Economic scholar Thomas Sowell published a book last December called Applied Economics: Thinking Beyond Stage One. He has allowed Investor’s Business Daily to publish the chapter on the economics of medical care. IBD broke it into a nine-part series (see lead page). The parts are:Sowell’s treatise is reasonably well written and lucid. It is geared at a level that could be understood by a moderately informed adult. I am quite disappointed that no bibliography or references were provided. Without this, it can appear that some references and examples were cherry picked and/or skewed. The article series includes many useful tidbits, including this conclusion:
“[M]isconceptions of the economic function of prices lead not only to price controls, with all their counterproductive consequences, but also to organized attempts by various institutions, laws and policies to get most of the costs reflected in prices paid by somebody else. For society as a whole, there is no somebody else.”
I must add that the attempt to obfuscate medical costs plays directly into the hands of the powerful. Both our current system and Washington’s proposed system destroy transparency in favor of obfuscation. If you’ve ever tried to make heads or tails of all of the billing and insurance paperwork that flows from a single hospital stay, you’ll know what I mean.

Those that benefit from such obfuscation include politicians, employers, insurance companies, and the medical industrial complex. When costs are hidden — when it looks like someone else is paying the bill or that you have to make sure you get your slice of the pie — you are more likely to see something as a ‘need’ that would simply be a desire (or even unwanted) otherwise.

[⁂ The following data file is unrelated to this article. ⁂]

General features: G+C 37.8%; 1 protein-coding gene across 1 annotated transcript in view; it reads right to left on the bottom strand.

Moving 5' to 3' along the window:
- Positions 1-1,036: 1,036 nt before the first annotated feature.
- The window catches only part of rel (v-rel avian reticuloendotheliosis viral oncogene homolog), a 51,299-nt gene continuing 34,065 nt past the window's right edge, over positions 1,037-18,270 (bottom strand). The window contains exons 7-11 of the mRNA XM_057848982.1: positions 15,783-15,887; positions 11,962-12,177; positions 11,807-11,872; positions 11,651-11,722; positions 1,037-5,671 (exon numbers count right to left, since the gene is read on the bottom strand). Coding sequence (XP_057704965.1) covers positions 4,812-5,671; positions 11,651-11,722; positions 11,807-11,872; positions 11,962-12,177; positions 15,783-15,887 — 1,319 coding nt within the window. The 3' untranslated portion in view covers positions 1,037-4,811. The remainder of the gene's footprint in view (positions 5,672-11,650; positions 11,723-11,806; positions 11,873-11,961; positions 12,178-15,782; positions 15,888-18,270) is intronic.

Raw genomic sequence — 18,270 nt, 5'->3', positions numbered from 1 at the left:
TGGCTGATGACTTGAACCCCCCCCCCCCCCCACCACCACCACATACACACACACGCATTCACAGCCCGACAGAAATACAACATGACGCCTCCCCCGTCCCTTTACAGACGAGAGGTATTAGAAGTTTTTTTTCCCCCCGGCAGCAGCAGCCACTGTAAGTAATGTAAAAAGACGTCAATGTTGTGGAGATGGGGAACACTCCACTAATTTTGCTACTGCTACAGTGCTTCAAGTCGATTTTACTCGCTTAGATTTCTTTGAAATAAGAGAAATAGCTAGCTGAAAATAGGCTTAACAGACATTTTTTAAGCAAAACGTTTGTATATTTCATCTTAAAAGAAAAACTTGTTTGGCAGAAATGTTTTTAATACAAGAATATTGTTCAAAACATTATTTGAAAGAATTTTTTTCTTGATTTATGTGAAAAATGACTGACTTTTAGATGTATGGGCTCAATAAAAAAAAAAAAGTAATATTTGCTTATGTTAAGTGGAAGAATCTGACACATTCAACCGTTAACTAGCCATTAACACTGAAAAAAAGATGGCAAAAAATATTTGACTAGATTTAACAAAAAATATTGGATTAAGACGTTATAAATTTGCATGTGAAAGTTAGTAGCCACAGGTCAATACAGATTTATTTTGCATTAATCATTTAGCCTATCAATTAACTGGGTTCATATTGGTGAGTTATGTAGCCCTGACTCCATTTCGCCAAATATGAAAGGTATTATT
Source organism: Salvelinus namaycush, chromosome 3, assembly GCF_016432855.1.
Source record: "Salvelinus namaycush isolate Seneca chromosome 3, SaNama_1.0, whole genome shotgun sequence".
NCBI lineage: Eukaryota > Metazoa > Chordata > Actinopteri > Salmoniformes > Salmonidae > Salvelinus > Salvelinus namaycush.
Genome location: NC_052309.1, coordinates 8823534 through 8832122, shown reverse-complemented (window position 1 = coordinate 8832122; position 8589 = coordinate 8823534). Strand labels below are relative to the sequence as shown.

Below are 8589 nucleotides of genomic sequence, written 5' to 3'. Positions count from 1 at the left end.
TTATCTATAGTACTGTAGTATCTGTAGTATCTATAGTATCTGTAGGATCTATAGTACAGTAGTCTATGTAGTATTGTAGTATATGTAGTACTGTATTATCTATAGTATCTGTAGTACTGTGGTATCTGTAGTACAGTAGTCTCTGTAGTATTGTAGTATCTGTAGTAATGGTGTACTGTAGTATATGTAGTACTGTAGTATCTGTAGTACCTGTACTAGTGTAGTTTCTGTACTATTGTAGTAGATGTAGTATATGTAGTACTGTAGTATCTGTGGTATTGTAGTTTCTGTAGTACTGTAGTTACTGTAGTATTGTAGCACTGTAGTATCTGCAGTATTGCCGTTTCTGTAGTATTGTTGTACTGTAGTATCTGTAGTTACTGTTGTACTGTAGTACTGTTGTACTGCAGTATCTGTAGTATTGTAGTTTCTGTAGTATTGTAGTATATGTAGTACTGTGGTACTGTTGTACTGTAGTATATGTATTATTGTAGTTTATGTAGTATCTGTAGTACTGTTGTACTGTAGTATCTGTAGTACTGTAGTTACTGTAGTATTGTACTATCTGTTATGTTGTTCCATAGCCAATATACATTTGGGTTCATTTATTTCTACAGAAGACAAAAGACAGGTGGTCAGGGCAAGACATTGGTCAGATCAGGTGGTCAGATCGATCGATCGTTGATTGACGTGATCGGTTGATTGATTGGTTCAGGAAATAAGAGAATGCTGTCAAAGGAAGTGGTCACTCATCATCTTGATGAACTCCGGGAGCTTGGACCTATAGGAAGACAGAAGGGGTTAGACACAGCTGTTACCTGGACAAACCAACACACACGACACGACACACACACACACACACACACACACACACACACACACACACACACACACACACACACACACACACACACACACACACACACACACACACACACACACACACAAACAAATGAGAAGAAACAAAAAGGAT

Multiply that by all of the people in the system and you have a lot of people getting a lot of care that has diminished real value. But each extra procedure done brings money into the coffers of providers as well as the army of paperwork pushers in both private and public organizations.

Employers look like heroes because they appear to be generously giving employees benefits, when it has been demonstrated that all such benefits are merely in lieu of actual salary. Employees feel more tied to an employer for fear of losing medical insurance coverage.

Politicians get to look like heroes for saving the poor and the sick from horrible fates. Never mind the fact that most of these could be helped without skewing an entire sector of the economy. Moreover, when politicians look like heroes they ensure a continuing flow of calls for political salvation — a self-perpetuating stream of business. Perverse incentives, indeed.

We live in an age where many imagine that they can design methods that exceed the laws of economics. This differs from those that use airplanes, parachutes, and rockets to do things that can appear to defy the law of gravity. They are actually working within the constraints of the law. Rather, there are plenty around today that ignore the very existence of economic laws. They do so at the peril of those that willhave to live with the results of their experiments.

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